At 35, Small Project Assistance Program continues to deliver sustainable impact

WASHINGTON – Peace Corps Director Jody Olsen joined USAID Counselor Chris Milligan to commemorate the 35th anniversary of the Small Project Assistance (SPA) Program. The joint collaboration has supported more than 25,000 projects and 2,800 training activities in 116 countries over the past three decades. On Monday, at a co-hosted event held at Peace Corps headquarters, Director Olsen shared success stories and the results of a new, jointly-funded external report that evaluated the program’s effectiveness.

SPA at 35
Peace Corps Director Jody Olsen joined USAID Counselor Chris Milligan to commemorate the 35th anniversary of the Small Project Assistance (SPA) Program.

“Whether increasing local water access in The Gambia, developing waste management solutions in Tonga, or mobilizing civic sector organizations around food insecurity in Macedonia, the SPA Program helps to catalyze community-led development,” said Director Olsen. “Time and again, we have seen the ripple effect of the program go well beyond a single grant, and last long after the end of an individual Peace Corps volunteer’s service. Now we have the hard data to prove it, thanks to a robust external evaluation of the SPA Program.”

Nearly $76 million in USAID funds, the service of thousands of Peace Corps Volunteers, and the contributions of millions of community stakeholders have enabled the SPA Program to support community development projects tailored to reflect local development priorities across 116 countries. Projects take place across all Peace Corps sectors, including agriculture, economic development, education, environment, health and youth development. The average SPA project is supported by community contributions that total over 40 percent of project costs, demonstrating a built-in level of local investment and ownership.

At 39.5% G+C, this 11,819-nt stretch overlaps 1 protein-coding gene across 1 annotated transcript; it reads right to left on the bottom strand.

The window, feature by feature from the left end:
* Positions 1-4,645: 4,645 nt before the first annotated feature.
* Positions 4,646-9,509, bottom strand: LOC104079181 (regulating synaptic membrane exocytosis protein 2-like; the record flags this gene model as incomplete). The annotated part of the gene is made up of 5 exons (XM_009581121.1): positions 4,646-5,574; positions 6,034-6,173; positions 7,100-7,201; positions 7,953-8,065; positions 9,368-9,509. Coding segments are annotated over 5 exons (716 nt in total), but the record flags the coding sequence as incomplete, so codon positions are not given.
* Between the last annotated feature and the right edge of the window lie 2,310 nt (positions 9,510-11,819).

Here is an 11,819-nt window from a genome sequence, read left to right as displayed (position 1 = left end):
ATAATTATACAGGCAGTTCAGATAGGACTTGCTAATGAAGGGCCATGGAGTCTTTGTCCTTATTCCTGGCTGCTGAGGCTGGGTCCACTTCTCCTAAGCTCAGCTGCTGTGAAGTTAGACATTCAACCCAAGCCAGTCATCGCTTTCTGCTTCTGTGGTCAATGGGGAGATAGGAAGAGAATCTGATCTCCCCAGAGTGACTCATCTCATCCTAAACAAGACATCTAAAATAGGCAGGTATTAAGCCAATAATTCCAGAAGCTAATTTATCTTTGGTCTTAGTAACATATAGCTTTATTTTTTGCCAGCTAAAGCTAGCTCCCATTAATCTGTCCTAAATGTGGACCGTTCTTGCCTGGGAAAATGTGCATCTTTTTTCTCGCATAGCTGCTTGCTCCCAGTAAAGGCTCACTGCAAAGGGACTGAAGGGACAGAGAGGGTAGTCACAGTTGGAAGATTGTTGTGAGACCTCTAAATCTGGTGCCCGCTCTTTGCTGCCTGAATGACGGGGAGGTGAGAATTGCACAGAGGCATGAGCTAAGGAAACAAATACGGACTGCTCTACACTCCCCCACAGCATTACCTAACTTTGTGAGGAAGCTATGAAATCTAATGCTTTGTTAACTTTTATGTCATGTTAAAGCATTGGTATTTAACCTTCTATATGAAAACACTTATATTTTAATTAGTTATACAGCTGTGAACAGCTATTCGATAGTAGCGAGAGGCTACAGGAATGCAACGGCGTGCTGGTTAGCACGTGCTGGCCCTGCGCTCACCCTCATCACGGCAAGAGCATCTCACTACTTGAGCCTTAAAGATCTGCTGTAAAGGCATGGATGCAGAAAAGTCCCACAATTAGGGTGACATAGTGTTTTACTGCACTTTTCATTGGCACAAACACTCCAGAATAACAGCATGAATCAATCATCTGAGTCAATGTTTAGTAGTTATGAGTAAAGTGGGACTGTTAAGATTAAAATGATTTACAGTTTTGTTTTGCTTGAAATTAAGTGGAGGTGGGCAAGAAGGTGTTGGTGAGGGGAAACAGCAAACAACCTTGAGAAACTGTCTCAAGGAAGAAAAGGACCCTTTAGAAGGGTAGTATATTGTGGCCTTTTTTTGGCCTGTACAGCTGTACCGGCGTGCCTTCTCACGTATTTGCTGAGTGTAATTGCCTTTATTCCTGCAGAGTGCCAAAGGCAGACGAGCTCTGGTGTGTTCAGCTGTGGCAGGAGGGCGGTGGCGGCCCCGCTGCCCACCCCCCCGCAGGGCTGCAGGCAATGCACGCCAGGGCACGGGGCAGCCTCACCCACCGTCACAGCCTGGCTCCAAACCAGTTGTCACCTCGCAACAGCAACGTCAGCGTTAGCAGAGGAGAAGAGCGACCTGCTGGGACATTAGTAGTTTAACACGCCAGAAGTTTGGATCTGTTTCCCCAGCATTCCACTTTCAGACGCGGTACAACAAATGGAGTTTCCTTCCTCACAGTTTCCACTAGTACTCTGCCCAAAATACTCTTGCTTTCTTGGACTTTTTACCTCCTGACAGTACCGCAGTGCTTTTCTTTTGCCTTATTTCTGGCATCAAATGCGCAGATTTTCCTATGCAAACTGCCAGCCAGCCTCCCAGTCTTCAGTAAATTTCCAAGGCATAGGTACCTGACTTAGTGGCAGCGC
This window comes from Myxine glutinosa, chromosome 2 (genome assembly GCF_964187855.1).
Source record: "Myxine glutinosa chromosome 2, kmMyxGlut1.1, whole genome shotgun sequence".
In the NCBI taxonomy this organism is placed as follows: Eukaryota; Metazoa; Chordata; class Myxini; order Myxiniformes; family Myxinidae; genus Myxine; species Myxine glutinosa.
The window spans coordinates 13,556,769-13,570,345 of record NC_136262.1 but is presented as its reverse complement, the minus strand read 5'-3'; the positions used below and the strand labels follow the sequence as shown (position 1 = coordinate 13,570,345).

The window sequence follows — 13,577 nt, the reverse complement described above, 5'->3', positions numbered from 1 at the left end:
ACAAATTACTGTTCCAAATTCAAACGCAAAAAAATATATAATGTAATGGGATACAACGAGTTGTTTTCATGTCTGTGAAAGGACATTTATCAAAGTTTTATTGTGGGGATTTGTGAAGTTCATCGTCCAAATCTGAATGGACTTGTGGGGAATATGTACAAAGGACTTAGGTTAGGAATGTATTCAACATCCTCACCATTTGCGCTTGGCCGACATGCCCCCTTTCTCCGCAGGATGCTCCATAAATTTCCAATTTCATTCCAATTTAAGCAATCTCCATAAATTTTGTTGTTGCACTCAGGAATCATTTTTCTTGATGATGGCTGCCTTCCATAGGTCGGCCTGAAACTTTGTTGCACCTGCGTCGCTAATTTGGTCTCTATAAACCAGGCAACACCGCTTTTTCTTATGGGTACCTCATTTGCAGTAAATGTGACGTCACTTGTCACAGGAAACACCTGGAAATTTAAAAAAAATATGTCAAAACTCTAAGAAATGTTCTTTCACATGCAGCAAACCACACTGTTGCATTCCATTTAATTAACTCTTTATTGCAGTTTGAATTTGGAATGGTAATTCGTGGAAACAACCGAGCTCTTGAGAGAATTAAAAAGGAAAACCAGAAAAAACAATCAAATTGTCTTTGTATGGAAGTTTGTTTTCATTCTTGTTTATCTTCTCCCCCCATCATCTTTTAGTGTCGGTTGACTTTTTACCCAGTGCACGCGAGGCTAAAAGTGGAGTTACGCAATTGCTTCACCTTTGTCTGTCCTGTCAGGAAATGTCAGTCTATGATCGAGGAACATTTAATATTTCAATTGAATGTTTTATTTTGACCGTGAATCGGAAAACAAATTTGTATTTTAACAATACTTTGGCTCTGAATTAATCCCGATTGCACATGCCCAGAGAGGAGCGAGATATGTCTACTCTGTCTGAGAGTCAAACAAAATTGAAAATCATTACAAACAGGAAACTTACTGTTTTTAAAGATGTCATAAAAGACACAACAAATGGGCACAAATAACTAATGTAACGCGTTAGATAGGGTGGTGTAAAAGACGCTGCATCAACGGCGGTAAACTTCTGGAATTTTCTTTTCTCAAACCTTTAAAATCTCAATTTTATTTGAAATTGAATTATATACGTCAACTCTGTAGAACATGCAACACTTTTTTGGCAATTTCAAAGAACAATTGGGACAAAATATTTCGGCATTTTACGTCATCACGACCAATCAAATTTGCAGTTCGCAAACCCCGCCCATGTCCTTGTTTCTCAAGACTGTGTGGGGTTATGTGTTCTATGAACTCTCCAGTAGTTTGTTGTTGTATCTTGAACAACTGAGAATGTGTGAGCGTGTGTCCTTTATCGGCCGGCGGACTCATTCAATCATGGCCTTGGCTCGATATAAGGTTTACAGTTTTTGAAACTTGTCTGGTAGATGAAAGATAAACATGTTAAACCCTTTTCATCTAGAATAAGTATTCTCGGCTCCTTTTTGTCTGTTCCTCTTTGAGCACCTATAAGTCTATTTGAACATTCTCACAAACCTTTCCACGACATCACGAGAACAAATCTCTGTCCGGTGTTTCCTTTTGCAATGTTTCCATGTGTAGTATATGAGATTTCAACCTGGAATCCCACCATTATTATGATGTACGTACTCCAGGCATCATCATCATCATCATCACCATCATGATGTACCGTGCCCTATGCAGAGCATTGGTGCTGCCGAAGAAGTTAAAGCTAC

In an average year, over 275,000 community members worldwide participate in more than 500 SPA grant projects. These projects and trainings provide valuable skills and knowledge transfer that empower communities to find innovative, local solutions to their development needs. According to the external SPA Program evaluation, over 70 percent of communities independently maintain projects after a grant has ended, and nearly 30 percent expand upon the project through new development efforts. The evaluation findings affirm the program's long-term, sustainable impact in communities around the world.

Learn more about SPA projects here.

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About the Peace Corps: The Peace Corps sends Americans with a passion for service abroad on behalf of the United States to work with communities and create lasting change. Volunteers develop sustainable solutions to address challenges in education, health, community economic development, agriculture, environment and youth development. Through their Peace Corps experience, volunteers gain a unique cultural understanding and a life-long commitment to service that positions them to succeed in today's global economy. Since President John F. Kennedy established the Peace Corps in 1961, more than 230,000 Americans of all ages have served in 141 countries worldwide.

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